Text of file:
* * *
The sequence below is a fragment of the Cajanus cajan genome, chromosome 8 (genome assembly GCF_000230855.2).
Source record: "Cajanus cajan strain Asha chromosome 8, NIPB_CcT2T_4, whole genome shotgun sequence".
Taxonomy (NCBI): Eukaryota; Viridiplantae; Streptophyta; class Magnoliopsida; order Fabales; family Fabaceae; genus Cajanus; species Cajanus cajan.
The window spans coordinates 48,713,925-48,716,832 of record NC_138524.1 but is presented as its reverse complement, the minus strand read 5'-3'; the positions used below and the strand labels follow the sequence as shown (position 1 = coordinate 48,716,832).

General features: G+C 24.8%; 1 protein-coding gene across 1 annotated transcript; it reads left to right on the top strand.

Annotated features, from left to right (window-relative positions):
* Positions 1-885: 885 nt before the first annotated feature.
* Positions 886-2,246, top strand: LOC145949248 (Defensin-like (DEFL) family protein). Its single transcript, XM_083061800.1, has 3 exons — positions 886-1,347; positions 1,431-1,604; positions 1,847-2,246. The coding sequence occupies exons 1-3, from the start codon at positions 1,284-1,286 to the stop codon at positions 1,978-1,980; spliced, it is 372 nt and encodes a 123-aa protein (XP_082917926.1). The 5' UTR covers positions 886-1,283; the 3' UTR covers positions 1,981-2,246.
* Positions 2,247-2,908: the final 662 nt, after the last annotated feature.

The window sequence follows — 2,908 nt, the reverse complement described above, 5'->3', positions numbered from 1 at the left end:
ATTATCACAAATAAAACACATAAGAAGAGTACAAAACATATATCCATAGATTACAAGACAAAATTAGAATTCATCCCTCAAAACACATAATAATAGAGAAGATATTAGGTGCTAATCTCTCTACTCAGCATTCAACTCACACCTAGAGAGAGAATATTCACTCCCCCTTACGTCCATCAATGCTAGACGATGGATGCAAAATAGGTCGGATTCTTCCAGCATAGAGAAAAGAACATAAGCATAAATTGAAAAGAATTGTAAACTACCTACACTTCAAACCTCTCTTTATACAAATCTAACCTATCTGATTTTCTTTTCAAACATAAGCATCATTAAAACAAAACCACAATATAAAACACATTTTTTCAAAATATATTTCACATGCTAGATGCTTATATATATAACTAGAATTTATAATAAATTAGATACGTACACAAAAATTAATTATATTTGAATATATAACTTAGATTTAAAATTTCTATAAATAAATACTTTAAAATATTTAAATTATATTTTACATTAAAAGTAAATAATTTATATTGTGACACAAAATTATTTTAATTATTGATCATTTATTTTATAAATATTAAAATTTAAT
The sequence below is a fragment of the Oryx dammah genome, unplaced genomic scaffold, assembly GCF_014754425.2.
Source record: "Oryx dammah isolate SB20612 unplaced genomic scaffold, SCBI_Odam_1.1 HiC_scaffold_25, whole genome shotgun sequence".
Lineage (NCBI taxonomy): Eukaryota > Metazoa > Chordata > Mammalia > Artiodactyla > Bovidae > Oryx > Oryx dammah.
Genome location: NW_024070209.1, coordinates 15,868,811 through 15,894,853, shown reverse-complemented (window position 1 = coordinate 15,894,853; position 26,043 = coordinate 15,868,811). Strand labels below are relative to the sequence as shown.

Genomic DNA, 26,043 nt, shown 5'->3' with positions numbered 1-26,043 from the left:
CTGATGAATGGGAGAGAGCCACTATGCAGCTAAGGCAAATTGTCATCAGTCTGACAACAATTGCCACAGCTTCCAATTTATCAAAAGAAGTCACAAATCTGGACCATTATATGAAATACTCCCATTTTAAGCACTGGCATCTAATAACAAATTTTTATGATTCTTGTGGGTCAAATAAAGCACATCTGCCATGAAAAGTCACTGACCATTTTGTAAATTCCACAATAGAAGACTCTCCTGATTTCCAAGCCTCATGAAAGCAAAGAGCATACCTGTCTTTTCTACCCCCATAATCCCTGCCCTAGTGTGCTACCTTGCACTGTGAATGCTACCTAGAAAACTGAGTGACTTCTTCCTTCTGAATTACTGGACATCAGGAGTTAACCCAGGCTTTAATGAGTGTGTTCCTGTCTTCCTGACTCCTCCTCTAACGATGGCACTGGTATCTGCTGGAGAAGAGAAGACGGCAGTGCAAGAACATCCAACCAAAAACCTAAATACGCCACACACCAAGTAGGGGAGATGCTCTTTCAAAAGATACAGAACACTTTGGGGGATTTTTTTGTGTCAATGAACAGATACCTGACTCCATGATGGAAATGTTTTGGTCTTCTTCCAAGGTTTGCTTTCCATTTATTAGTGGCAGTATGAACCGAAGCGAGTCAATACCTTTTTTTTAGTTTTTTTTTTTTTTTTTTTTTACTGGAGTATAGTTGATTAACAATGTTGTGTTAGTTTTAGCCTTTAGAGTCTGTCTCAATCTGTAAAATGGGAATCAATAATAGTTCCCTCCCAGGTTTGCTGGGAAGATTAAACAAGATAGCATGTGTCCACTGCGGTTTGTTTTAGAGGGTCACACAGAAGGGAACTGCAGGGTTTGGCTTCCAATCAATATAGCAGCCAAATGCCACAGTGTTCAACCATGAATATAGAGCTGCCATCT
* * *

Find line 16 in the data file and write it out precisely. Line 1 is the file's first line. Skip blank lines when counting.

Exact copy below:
Genomic DNA, 26,043 nt, shown 5'->3' with positions numbered 1-26,043 from the left: